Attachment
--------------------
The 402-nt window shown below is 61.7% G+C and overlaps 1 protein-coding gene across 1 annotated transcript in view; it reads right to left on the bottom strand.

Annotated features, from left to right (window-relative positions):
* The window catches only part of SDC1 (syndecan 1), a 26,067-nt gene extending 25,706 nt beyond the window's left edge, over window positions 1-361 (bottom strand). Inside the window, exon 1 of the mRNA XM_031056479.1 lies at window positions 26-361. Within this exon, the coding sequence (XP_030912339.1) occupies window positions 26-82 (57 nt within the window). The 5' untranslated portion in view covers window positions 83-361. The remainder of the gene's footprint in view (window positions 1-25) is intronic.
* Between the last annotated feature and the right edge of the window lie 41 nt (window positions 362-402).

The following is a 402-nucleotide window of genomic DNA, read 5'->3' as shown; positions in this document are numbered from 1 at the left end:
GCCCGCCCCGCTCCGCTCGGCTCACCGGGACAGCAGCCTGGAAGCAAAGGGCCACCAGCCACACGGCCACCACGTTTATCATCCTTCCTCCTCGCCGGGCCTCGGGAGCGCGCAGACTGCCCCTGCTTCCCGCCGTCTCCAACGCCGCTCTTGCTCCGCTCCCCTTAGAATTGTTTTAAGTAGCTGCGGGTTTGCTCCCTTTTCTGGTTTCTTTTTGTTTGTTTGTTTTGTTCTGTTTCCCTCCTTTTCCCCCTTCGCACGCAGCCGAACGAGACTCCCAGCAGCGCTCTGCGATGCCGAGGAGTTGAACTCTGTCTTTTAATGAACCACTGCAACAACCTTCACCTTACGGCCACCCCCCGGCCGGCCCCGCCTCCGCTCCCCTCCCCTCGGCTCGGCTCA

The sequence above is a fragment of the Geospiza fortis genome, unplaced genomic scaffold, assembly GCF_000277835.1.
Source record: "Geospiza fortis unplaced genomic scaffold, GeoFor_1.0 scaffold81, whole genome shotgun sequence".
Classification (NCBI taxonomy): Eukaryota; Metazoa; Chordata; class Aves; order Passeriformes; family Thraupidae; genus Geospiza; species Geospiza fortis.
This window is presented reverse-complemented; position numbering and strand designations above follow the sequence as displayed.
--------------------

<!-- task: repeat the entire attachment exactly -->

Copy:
The 402-nt window shown below is 61.7% G+C and overlaps 1 protein-coding gene across 1 annotated transcript in view; it reads right to left on the bottom strand.

Annotated features, from left to right (window-relative positions):
* The window catches only part of SDC1 (syndecan 1), a 26,067-nt gene extending 25,706 nt beyond the window's left edge, over window positions 1-361 (bottom strand). Inside the window, exon 1 of the mRNA XM_031056479.1 lies at window positions 26-361. Within this exon, the coding sequence (XP_030912339.1) occupies window positions 26-82 (57 nt within the window). The 5' untranslated portion in view covers window positions 83-361. The remainder of the gene's footprint in view (window positions 1-25) is intronic.
* Between the last annotated feature and the right edge of the window lie 41 nt (window positions 362-402).

The following is a 402-nucleotide window of genomic DNA, read 5'->3' as shown; positions in this document are numbered from 1 at the left end:
GCCCGCCCCGCTCCGCTCGGCTCACCGGGACAGCAGCCTGGAAGCAAAGGGCCACCAGCCACACGGCCACCACGTTTATCATCCTTCCTCCTCGCCGGGCCTCGGGAGCGCGCAGACTGCCCCTGCTTCCCGCCGTCTCCAACGCCGCTCTTGCTCCGCTCCCCTTAGAATTGTTTTAAGTAGCTGCGGGTTTGCTCCCTTTTCTGGTTTCTTTTTGTTTGTTTGTTTTGTTCTGTTTCCCTCCTTTTCCCCCTTCGCACGCAGCCGAACGAGACTCCCAGCAGCGCTCTGCGATGCCGAGGAGTTGAACTCTGTCTTTTAATGAACCACTGCAACAACCTTCACCTTACGGCCACCCCCCGGCCGGCCCCGCCTCCGCTCCCCTCCCCTCGGCTCGGCTCA

The sequence above is a fragment of the Geospiza fortis genome, unplaced genomic scaffold, assembly GCF_000277835.1.
Source record: "Geospiza fortis unplaced genomic scaffold, GeoFor_1.0 scaffold81, whole genome shotgun sequence".
Classification (NCBI taxonomy): Eukaryota; Metazoa; Chordata; class Aves; order Passeriformes; family Thraupidae; genus Geospiza; species Geospiza fortis.
This window is presented reverse-complemented; position numbering and strand designations above follow the sequence as displayed.